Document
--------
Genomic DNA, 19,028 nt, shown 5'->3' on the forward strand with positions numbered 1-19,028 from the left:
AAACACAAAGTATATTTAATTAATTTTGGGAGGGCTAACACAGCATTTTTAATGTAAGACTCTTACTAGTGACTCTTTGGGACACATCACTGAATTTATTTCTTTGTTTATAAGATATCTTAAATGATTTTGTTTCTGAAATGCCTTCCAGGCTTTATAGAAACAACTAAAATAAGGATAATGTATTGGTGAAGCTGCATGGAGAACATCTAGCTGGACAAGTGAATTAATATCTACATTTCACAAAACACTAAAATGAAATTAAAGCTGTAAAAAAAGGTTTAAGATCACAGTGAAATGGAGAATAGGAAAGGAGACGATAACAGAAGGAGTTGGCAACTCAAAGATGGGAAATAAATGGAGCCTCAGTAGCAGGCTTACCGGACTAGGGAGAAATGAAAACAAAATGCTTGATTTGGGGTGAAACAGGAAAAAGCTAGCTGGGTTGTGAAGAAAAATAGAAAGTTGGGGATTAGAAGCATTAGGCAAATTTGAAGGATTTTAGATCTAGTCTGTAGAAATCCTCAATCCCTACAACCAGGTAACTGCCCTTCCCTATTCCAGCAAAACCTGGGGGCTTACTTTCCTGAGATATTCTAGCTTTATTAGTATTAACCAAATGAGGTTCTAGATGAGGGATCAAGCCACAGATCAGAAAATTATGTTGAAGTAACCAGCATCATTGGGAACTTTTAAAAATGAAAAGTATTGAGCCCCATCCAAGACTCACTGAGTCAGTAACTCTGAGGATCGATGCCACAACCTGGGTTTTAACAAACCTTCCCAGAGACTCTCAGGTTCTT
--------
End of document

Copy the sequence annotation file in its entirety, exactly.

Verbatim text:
Genomic DNA, 19,028 nt, shown 5'->3' on the forward strand with positions numbered 1-19,028 from the left:
AAACACAAAGTATATTTAATTAATTTTGGGAGGGCTAACACAGCATTTTTAATGTAAGACTCTTACTAGTGACTCTTTGGGACACATCACTGAATTTATTTCTTTGTTTATAAGATATCTTAAATGATTTTGTTTCTGAAATGCCTTCCAGGCTTTATAGAAACAACTAAAATAAGGATAATGTATTGGTGAAGCTGCATGGAGAACATCTAGCTGGACAAGTGAATTAATATCTACATTTCACAAAACACTAAAATGAAATTAAAGCTGTAAAAAAAGGTTTAAGATCACAGTGAAATGGAGAATAGGAAAGGAGACGATAACAGAAGGAGTTGGCAACTCAAAGATGGGAAATAAATGGAGCCTCAGTAGCAGGCTTACCGGACTAGGGAGAAATGAAAACAAAATGCTTGATTTGGGGTGAAACAGGAAAAAGCTAGCTGGGTTGTGAAGAAAAATAGAAAGTTGGGGATTAGAAGCATTAGGCAAATTTGAAGGATTTTAGATCTAGTCTGTAGAAATCCTCAATCCCTACAACCAGGTAACTGCCCTTCCCTATTCCAGCAAAACCTGGGGGCTTACTTTCCTGAGATATTCTAGCTTTATTAGTATTAACCAAATGAGGTTCTAGATGAGGGATCAAGCCACAGATCAGAAAATTATGTTGAAGTAACCAGCATCATTGGGAACTTTTAAAAATGAAAAGTATTGAGCCCCATCCAAGACTCACTGAGTCAGTAACTCTGAGGATCGATGCCACAACCTGGGTTTTAACAAACCTTCCCAGAGACTCTCAGGTTCTT